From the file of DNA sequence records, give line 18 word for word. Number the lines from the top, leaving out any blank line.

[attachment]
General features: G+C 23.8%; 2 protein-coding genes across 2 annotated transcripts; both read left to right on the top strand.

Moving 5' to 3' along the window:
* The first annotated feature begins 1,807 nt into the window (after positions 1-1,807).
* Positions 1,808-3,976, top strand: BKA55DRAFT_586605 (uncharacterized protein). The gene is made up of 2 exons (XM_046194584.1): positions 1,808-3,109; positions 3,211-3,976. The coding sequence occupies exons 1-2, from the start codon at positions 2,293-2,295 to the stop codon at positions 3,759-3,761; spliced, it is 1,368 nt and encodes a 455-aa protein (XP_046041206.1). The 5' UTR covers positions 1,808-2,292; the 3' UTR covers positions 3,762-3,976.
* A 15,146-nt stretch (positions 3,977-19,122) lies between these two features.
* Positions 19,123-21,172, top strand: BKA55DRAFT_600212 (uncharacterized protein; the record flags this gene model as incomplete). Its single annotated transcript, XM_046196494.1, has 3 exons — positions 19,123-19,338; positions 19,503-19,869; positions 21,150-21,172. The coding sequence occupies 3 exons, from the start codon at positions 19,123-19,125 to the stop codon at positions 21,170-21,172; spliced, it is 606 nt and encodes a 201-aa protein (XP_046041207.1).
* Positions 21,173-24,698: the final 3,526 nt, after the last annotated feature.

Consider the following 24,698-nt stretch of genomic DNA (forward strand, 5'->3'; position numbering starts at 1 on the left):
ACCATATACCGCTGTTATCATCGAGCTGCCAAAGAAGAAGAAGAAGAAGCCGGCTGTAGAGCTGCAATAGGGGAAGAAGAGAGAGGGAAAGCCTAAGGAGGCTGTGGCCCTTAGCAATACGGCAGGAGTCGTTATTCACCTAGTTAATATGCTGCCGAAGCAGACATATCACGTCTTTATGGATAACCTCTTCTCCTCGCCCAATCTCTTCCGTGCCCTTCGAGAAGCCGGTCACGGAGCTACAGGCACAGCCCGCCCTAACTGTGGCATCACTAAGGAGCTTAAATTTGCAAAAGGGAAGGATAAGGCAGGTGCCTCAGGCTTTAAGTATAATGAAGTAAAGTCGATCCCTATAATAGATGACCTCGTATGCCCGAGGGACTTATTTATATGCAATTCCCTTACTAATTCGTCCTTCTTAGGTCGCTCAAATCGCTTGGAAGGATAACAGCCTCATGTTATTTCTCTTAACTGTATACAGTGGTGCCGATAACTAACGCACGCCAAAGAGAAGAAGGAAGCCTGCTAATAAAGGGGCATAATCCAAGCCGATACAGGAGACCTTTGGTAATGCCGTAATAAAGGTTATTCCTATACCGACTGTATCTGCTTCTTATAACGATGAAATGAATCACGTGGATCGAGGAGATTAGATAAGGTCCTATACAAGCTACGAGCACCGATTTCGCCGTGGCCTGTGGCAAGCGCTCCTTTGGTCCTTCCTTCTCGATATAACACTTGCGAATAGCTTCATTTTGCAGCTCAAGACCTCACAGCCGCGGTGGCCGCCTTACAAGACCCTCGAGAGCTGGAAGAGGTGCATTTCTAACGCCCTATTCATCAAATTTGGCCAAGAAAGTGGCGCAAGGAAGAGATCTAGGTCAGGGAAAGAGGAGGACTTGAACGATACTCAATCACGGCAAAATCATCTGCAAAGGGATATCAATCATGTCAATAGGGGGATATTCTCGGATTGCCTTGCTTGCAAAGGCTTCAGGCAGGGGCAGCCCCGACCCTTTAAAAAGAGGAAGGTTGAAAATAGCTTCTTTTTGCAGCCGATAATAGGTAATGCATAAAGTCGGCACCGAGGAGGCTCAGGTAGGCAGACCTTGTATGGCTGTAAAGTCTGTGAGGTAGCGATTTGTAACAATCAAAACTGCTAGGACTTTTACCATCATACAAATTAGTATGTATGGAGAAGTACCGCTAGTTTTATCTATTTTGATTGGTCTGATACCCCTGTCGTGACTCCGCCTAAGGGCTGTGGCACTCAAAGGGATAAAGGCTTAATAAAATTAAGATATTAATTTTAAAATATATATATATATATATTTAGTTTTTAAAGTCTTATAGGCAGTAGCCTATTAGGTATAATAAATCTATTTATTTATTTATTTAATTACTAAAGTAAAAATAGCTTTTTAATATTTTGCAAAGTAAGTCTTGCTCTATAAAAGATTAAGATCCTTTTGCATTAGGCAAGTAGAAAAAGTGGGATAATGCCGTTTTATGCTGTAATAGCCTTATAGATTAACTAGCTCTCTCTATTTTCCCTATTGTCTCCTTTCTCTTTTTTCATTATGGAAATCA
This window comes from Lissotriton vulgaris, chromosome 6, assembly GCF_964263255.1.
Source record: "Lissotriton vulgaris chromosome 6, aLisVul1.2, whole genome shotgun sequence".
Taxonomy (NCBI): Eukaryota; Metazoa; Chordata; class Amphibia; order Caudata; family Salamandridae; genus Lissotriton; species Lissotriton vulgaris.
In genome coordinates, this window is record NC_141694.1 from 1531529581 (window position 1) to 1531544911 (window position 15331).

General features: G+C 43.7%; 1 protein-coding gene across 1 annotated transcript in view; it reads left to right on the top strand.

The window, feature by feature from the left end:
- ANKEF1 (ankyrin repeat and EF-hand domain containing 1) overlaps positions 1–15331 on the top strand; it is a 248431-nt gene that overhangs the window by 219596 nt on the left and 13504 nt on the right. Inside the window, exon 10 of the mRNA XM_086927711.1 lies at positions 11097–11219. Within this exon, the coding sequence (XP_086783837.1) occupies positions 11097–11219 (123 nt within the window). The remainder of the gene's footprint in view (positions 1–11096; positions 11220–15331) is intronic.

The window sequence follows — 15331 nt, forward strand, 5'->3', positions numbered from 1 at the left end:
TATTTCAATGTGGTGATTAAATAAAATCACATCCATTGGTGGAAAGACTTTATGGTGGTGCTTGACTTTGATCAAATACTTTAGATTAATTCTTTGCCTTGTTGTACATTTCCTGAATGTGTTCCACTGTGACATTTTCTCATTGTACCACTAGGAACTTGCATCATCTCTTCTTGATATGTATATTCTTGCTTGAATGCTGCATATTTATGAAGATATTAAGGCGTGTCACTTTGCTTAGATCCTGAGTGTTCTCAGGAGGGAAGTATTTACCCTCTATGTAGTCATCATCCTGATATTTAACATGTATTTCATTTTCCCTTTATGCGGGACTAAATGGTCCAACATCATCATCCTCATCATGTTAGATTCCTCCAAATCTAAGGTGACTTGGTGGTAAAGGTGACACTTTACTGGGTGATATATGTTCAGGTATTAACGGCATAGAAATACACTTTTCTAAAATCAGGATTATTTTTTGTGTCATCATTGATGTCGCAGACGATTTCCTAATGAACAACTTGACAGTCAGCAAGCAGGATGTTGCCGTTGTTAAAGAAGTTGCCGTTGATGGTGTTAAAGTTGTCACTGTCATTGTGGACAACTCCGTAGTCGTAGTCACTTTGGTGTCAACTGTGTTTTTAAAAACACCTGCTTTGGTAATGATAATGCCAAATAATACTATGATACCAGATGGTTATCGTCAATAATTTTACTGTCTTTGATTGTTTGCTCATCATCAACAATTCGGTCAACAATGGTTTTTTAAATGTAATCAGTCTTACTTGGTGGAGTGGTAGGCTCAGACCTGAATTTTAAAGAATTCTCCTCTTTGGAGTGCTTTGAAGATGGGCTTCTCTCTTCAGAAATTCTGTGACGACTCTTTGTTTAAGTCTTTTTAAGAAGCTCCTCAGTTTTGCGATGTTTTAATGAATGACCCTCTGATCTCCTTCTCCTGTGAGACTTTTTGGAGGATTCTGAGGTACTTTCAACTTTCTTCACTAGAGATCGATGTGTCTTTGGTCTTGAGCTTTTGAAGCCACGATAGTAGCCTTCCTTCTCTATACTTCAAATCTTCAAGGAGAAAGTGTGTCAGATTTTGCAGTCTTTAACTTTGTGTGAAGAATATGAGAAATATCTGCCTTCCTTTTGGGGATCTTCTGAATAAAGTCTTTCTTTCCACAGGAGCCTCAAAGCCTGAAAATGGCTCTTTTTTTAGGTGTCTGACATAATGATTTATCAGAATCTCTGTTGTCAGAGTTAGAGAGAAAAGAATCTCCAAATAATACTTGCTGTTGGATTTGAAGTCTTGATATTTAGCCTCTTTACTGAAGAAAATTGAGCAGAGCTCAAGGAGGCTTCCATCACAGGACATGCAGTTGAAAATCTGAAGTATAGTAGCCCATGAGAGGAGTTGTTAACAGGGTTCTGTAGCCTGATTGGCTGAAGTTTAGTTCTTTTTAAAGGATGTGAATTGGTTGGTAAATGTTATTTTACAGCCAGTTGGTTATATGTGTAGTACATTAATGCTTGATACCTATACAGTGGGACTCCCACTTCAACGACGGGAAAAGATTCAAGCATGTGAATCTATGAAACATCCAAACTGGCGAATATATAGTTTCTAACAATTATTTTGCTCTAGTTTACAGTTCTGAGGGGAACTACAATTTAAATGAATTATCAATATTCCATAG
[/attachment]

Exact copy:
TATTTCAATGTGGTGATTAAATAAAATCACATCCATTGGTGGAAAGACTTTATGGTGGTGCTTGACTTTGATCAAATACTTTAGATTAATTCTTTGCCTTGTTGTACATTTCCTGAATGTGTTCCACTGTGACATTTTCTCATTGTACCACTAGGAACTTGCATCATCTCTTCTTGATATGTATATTCTTGCTTGAATGCTGCATATTTATGAAGATATTAAGGCGTGTCACTTTGCTTAGATCCTGAGTGTTCTCAGGAGGGAAGTATTTACCCTCTATGTAGTCATCATCCTGATATTTAACATGTATTTCATTTTCCCTTTATGCGGGACTAAATGGTCCAACATCATCATCCTCATCATGTTAGATTCCTCCAAATCTAAGGTGACTTGGTGGTAAAGGTGACACTTTACTGGGTGATATATGTTCAGGTATTAACGGCATAGAAATACACTTTTCTAAAATCAGGATTATTTTTTGTGTCATCATTGATGTCGCAGACGATTTCCTAATGAACAACTTGACAGTCAGCAAGCAGGATGTTGCCGTTGTTAAAGAAGTTGCCGTTGATGGTGTTAAAGTTGTCACTGTCATTGTGGACAACTCCGTAGTCGTAGTCACTTTGGTGTCAACTGTGTTTTTAAAAACACCTGCTTTGGTAATGATAATGCCAAATAATACTATGATACCAGATGGTTATCGTCAATAATTTTACTGTCTTTGATTGTTTGCTCATCATCAACAATTCGGTCAACAATGGTTTTTTAAATGTAATCAGTCTTACTTGGTGGAGTGGTAGGCTCAGACCTGAATTTTAAAGAATTCTCCTCTTTGGAGTGCTTTGAAGATGGGCTTCTCTCTTCAGAAATTCTGTGACGACTCTTTGTTTAAGTCTTTTTAAGAAGCTCCTCAGTTTTGCGATGTTTTAATGAATGACCCTCTGATCTCCTTCTCCTGTGAGACTTTTTGGAGGATTCTGAGGTACTTTCAACTTTCTTCACTAGAGATCGATGTGTCTTTGGTCTTGAGCTTTTGAAGCCACGATAGTAGCCTTCCTTCTCTATACTTCAAATCTTCAAGGAGAAAGTGTGTCAGATTTTGCAGTCTTTAACTTTGTGTGAAGAATATGAGAAATATCTGCCTTCCTTTTGGGGATCTTCTGAATAAAGTCTTTCTTTCCACAGGAGCCTCAAAGCCTGAAAATGGCTCTTTTTTTAGGTGTCTGACATAATGATTTATCAGAATCTCTGTTGTCAGAGTTAGAGAGAAAAGAATCTCCAAATAATACTTGCTGTTGGATTTGAAGTCTTGATATTTAGCCTCTTTACTGAAGAAAATTGAGCAGAGCTCAAGGAGGCTTCCATCACAGGACATGCAGTTGAAAATCTGAAGTATAGTAGCCCATGAGAGGAGTTGTTAACAGGGTTCTGTAGCCTGATTGGCTGAAGTTTAGTTCTTTTTAAAGGATGTGAATTGGTTGGTAAATGTTATTTTACAGCCAGTTGGTTATATGTGTAGTACATTAATGCTTGATACCTATACAGTGGGACTCCCACTTCAACGACGGGAAAAGATTCAAGCATGTGAATCTATGAAACATCCAAACTGGCGAATATATAGTTTCTAACAATTATTTTGCTCTAGTTTACAGTTCTGAGGGGAACTACAATTTAAATGAATTATCAATATTCCATAG